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Contributors to this collection, edited by Claire Potter and Renee Romano, consider the wide range of challenges the practice of contemporary history poses. These essays address sources like television and video games, the ethics of writing about living subjects, questions of privacy and copyright law, and the possibilities that new technologies offer for writing history. Doing Recent History offers guidance and insight to any researcher considering tackling the not-so-distant past. Buy the Book
- Academic Cog
- Bully Bloggers
- Center of Gravitas (GayProf)
- Chapati Mystery
- Confessions of a Community College Dean
- Constitutionally Speaking
- Corey Robin
- Crooked Timber
- Dame Eleanor Hull
- Easily Distracted
- The Edge of the American West
- Ferule & Fescue
- Joe. My. God.
- Lawyers, Guns and Money
- Legal History Blog
- Madwoman With a Laptop
- New Deal 2.0
- New Kid on the Hallway
- Nursing Clio
- Pat Griffin's LGBT Sport Blog
- Reassigned Time 2.0
- Religion in American History
- University Diaries
- We Are Respectable Negroes
- American Historical Association Blog
- Chronicle of Higher Education
- Inside Higher Ed
- Juan Cole's Informed Comment
- Ms. Magazine
- National Public Radio
- New York Times
- States of Devotion
- Ta-Nehisi Coates/ The Atlantic
- The Book (The New Republic)
- The Book Bench
- The Daily Kos
- The Nation
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Claire Potter's is the first book to look at the structural, legal, and cultural aspects of J. Edgar Hoover's war on crime in the 1930s, a New Deal campaign which forged new links between citizenship, federal policing, and the ideal of centralized government.
War on Crime reminds us of how and why our worship of violent celebrity hero G-men and gangsters came about and how we now are reaping the results.Buy the Book
Category Archives: Drew Faust
October 9, 2010, 6:51 pm
Feminism’s Unfinished Agenda: If Women Have Equal Opportunity, Why Are The Outcomes So Very Unequal?
This is Part II of a three-part polemic about the need to sustain and expand women’s education in the 21st century. Read Part I here.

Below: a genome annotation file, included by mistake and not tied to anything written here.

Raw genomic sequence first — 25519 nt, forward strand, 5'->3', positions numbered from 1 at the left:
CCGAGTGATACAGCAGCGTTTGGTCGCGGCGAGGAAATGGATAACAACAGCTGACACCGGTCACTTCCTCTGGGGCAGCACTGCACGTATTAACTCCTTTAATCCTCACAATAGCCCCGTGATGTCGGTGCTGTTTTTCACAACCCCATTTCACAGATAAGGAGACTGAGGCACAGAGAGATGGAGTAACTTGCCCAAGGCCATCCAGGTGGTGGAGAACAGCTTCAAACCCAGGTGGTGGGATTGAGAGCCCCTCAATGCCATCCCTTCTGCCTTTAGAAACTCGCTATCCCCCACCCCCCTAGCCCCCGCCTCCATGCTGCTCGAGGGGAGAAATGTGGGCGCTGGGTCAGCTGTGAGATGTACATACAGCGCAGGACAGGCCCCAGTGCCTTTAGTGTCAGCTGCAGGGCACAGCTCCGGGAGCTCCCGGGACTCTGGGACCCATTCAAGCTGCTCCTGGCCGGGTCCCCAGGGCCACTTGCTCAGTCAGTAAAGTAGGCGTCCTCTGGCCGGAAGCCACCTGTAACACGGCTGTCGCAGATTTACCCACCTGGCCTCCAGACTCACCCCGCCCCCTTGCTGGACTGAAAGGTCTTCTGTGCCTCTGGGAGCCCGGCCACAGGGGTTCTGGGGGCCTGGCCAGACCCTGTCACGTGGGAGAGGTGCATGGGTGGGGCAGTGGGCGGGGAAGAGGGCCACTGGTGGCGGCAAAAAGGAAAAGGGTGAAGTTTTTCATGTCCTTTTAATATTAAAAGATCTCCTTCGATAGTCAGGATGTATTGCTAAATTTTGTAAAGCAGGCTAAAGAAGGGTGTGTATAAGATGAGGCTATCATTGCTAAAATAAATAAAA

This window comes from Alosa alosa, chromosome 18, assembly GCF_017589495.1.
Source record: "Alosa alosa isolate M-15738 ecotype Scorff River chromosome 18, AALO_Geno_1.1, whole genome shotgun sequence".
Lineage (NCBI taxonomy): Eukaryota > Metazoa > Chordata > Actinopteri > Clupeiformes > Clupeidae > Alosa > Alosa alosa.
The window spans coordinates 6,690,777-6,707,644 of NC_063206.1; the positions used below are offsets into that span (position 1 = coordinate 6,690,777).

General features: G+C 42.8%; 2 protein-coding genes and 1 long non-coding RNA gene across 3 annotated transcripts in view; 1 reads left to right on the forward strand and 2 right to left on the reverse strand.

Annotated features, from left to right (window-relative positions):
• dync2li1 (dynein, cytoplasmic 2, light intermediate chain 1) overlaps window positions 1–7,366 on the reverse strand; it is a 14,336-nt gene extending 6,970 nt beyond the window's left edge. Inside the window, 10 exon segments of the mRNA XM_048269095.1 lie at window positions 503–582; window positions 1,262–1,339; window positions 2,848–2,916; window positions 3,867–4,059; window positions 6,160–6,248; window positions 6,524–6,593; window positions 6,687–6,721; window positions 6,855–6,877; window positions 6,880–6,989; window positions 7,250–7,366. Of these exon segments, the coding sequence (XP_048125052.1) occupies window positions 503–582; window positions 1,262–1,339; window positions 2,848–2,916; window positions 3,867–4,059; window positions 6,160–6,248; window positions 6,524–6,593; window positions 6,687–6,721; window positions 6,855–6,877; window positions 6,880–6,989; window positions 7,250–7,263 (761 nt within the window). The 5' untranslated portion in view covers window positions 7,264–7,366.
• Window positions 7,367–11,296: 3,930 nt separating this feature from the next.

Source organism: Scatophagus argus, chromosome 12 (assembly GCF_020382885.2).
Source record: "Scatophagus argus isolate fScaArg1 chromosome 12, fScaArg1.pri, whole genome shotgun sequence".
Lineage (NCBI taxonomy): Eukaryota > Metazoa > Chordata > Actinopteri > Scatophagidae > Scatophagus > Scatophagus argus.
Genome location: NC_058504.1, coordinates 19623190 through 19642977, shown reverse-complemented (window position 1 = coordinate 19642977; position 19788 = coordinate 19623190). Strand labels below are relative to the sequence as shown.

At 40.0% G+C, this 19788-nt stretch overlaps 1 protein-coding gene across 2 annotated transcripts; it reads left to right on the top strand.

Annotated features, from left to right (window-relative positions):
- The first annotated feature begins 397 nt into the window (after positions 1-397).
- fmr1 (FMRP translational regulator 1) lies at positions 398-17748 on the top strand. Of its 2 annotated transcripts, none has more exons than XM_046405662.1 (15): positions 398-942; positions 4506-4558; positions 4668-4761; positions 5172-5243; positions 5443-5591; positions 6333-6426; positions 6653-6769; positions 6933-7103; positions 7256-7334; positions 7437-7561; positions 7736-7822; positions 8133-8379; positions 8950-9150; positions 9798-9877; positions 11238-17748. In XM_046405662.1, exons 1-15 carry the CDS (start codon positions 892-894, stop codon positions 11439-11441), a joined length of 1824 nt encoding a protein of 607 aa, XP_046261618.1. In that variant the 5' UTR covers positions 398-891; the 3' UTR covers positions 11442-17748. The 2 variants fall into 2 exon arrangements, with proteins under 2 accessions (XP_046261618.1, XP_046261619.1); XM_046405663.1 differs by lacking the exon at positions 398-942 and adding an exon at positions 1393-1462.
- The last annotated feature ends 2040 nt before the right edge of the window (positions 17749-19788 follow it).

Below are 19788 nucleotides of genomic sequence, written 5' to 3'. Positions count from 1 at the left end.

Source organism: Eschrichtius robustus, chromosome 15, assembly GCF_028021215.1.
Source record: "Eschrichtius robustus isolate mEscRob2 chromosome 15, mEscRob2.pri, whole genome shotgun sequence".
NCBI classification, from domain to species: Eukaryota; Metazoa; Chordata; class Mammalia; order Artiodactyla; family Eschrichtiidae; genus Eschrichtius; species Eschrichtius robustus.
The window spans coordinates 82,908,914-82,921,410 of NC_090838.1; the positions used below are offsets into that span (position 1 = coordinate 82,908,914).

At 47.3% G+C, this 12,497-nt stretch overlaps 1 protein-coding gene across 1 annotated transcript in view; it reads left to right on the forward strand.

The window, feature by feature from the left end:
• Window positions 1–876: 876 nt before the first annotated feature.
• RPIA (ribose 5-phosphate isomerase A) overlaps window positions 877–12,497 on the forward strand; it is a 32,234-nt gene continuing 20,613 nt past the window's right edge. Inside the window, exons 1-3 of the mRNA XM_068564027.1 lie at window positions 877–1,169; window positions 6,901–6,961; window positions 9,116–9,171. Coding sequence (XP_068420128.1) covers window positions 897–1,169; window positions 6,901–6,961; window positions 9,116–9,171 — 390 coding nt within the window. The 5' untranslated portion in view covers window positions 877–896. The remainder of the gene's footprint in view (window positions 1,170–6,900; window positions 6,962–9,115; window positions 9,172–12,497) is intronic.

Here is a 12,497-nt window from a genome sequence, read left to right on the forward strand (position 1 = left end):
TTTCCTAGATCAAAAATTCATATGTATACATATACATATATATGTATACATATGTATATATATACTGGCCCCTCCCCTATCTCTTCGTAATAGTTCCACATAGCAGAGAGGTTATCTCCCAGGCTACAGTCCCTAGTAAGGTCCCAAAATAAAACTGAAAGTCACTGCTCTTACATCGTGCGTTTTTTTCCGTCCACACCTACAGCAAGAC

First and foremost, a women’s single-sex college — whether it is a private institution or a residential college lodged in a large public university or university system — is about an institutional commitment to the success of female undergraduates. It is about a commitment to the young woman who will want to have a career, an intimate relationship and often children as well. This is feminism’s unfinished agenda.
How to mix of career and family is one of our modern feminist dilemmas, one that extends to lesbians as well as heterosexual women as parenting has become legally and medically available to women who choose intimacy without men. This requires that those of us who are committed to creating spaces that privilege female intellects…
February 9, 2007, 9:10 pm
If you are an academic reading this blog, you probably already know that Drew Faust, a southern historian (and a really fine human being) has just been made the first female President of Harvard. I am not in awe of Harvard (although anyone who tells you they don’t think Harvard is the Final Club is either lying, lying, lying, or occupies a distinguished chair at the University of Chicago), but I have to tell you I am very impressed by this.
Next thing you know Harvard will be competing with Yale for who can be the first to establish a real tenure-track for junior faculty (see previous post.) And if Drew is in charge, Harvard will win. Watch out, Big Blue.
Although, as the New York Times notes, there are unnamed sources who are concerned that Drew isn’t “tough enough” for the job, be assured that there hasn’t been a cane riot at Harvard for about 125 years, so she will not be…